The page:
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Syrian children with disabilities resilient amid conflict

Disability
© © UNICEF Jordan/2013/Jensen
Despite challenges, Rania (10) follows her dream of one day becoming a teacher in her homeland Syria.

By Malene Jensen

ZA’ATARI Refugee camp, Jordan
- Rania (10) was born with a problem in her back that has kept her from walking.  But neither that nor her status as a Syrian refugee in Jordan’s biggest refugee camp Za’atari can stand in the way of her dream of becoming a teacher.

Every morning, her mother and brother get up at the crack of dawn to help Rania get to the newly opened UNICEF supported school. Although it’s a short walk, Rania is unable to make it on her own and needs to be carried to the cemented main road where her wheelchair will work.
 
The Syrian crisis, which is now in its third year, has taken an enormous human toll. As needs rapidly outpace funds, the children of Syria are paying the highest price and the most vulnerable among them are children with disabilities. For Syrian refugees or internally displaced, the percentage of children with disabilities is disproportionally high given the many injured or profoundly distressed as a result of the conflict. Their rights to assistance - from health to education - are often overlooked in humanitarian responses.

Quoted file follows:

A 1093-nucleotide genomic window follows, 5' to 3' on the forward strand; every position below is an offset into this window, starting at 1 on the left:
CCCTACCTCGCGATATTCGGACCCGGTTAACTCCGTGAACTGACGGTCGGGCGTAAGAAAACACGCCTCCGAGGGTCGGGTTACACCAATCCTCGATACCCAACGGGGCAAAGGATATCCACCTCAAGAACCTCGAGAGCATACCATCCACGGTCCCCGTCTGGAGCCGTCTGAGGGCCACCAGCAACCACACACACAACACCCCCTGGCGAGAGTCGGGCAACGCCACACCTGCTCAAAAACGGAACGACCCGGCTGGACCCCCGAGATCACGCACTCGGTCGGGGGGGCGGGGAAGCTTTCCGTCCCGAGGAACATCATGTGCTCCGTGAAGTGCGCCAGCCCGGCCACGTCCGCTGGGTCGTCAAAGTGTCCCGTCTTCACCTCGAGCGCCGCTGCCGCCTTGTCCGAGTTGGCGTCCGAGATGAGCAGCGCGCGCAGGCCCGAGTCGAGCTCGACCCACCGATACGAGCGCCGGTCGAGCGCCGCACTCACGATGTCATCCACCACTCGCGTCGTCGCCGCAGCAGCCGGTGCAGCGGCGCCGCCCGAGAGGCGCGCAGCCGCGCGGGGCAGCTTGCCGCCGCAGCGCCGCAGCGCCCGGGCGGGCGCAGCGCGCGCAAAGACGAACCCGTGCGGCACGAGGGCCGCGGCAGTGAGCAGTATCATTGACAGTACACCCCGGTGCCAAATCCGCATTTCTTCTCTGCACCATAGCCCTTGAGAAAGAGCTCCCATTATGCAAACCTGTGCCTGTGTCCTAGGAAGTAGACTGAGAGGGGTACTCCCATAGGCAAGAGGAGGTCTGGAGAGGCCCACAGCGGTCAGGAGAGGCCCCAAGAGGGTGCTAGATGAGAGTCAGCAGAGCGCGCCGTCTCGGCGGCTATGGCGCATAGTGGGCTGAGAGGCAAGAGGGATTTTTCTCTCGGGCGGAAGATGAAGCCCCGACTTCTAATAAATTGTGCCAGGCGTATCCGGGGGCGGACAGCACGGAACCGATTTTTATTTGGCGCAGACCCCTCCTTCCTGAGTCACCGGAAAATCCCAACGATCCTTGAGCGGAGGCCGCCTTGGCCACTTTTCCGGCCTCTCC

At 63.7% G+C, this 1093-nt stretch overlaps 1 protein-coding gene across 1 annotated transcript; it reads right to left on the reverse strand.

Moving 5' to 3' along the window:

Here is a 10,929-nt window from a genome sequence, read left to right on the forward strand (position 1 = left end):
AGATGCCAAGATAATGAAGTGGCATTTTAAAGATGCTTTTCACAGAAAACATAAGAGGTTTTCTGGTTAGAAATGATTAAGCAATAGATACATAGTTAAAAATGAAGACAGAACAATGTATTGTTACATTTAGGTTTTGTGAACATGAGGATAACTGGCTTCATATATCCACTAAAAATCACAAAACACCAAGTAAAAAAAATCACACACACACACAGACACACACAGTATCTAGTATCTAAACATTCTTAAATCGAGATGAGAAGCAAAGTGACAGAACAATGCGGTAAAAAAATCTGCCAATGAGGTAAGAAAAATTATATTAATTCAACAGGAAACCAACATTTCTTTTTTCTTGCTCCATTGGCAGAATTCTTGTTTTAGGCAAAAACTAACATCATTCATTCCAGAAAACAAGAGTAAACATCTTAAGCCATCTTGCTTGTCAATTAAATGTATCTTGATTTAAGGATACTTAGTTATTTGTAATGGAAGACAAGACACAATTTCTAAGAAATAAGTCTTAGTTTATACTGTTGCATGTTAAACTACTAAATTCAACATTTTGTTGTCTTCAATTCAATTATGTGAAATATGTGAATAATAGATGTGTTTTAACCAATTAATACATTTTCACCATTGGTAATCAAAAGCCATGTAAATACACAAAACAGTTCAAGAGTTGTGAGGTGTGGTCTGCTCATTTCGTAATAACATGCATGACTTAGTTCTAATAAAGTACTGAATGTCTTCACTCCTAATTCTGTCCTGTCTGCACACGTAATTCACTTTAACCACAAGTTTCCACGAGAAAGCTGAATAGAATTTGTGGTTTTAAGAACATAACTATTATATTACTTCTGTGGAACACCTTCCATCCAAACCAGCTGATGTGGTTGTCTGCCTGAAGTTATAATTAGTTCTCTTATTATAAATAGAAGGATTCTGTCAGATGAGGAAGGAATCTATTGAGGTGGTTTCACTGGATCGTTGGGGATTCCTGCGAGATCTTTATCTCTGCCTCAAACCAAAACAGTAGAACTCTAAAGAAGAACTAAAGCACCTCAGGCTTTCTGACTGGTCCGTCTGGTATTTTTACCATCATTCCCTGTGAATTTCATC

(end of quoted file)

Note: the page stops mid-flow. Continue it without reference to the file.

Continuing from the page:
“Everything is harder here for Rania,” says her mother Reem, “including access to medical support and washrooms”.

At Za’atari refugee camp, UNICEF and partners have installed ramps to lavatories at the schools and at over 300 camp latrine units. In addition, other issues for inclusion are being explored such as school curriculums and support for children with various disabilities.

Despite all of the challenges, Rania refuses to give up on her education and has her eyes fixed on helping her country to one day rebuild. By becoming a teacher, Rania wants to be part of an inclusive environment in which every child can thrive and actively participate in society.

*The names in the story have been changed to protect the identity of children and their families.

 

 
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